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Kenya

Charles in Charge: Q&A with Kenya Director Charles Oluchina

Born in Nairobi, Charles Oluchina grew up in various parts of Kenya. His physician father’s work carried the family from the western Rift Valley to coastal Mombasa. After earning a degree in natural resources management, Charles gained extensive conservation experience with USAID before joining The Nature Conservancy’s Africa team in early 2012.
“I was particularly excited and captivated by the Conservancy’s deployment of focused science, business and legal tools that support local empowerment.” 

- Charles Oluchina, Kenya Director

nature.org:

How did you first become interested in conservation?

Charles Oluchina:

My passion for conservation was informed by the diversity of the regions I grew up in and experiences on the land and waters. During vacations I spent a lot of time on our rural farm, tending crops, looking after cattle and occasionally fishing. My vacations were a rich interaction with nature, and I fretted at the reality of going back to school.

In college my passion for nature unfolded. As class representative, I was responsible for academic exchanges, field excursions and environmental events with my faculty heads. We established a mini-arboretum, volunteered to clean stream banks and set up an active Youth Wildlife and Environmental Movement. After graduation, I did volunteer field work with the Ornithological Society of Kenya.

nature.org:

Why were you interested in joining TNC’s Africa team?

Charles Oluchina:

While working at USAID as a program specialist, I had struggled to convince decision-makers of the need to advance conservation at scale. By happy coincidence, TNC was scoping out a partnership with the Northern Rangelands Trust. I was particularly excited and captivated by the Conservancy’s deployment of focused science, business and legal tools that support local empowerment. I wanted to join a team that was at the cutting edge of conservation.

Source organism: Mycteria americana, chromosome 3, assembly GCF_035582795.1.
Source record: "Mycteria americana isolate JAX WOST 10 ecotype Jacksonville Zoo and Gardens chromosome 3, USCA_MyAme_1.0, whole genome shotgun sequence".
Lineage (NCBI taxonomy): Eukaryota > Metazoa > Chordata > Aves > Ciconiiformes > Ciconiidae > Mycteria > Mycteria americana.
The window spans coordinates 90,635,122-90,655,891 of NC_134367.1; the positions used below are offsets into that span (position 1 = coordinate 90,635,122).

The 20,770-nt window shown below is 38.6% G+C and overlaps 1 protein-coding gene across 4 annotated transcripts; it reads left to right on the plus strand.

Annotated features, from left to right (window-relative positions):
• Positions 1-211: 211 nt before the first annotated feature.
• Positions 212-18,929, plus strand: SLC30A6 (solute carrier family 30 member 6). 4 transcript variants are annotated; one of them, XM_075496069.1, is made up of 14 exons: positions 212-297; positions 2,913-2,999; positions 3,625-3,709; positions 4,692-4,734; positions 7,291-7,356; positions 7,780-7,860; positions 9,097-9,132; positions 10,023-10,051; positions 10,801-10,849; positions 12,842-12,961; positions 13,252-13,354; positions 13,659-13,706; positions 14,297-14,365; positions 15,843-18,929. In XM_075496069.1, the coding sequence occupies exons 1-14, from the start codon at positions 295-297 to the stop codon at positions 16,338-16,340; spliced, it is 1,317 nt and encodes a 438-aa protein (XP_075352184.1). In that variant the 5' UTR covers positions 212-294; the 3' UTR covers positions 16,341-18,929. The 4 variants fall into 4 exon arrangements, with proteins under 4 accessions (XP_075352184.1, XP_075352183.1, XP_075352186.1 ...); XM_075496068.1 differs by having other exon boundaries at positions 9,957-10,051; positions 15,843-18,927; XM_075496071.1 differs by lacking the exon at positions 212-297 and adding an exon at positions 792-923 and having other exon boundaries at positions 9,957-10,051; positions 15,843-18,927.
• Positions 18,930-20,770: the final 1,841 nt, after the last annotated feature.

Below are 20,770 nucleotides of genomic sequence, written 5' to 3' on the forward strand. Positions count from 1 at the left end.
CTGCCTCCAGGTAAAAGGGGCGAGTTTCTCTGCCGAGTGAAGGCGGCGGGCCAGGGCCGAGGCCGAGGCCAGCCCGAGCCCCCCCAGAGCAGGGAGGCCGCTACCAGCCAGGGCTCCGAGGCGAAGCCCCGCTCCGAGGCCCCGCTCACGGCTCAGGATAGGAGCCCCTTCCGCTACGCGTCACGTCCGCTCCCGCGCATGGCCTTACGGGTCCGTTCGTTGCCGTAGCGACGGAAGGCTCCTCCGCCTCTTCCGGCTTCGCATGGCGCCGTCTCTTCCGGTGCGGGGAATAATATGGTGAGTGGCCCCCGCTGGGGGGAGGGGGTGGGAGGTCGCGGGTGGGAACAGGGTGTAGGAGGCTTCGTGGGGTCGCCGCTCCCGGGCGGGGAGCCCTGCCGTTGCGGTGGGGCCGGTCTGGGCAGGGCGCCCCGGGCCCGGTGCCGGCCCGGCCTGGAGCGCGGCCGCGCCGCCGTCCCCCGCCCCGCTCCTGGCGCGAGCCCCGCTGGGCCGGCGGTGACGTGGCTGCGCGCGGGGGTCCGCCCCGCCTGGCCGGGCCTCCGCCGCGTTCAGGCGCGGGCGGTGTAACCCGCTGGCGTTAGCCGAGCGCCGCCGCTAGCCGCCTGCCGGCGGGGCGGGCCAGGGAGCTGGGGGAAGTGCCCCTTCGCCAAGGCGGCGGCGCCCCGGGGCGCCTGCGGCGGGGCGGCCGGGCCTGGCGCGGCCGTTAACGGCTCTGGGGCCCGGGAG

nature.org:

What’s the most personally rewarding or satisfying thing about your work?

Charles Oluchina:

The fact that TNC has provided me the tools and latitude to manage the country program has been one of the most empowering experiences of my professional life. The line between risk and reward is clearly drawn, and this has made it possible to experiment with new models for testing conservation actions in this part of the world. I have also richly benefited from the network of experts and advisors that are contributing to the Africa program agenda, ranging from climate change to watershed planning to environmental-flows modeling.

nature.org:

What are your hopes for the future of TNC’s work in Kenya?

Charles Oluchina:

Kenya is undergoing important constitutional, legal and institutional reforms that are supportive of TNC’s focus. TNC brings high-value technical and policy capital that is of immediate strategic value to the conservation and development agenda in Kenya. TNC has already secured its position among some of the key niches in government and civil society, and with that comes the goodwill to advance partnership and collaboration for conservation.


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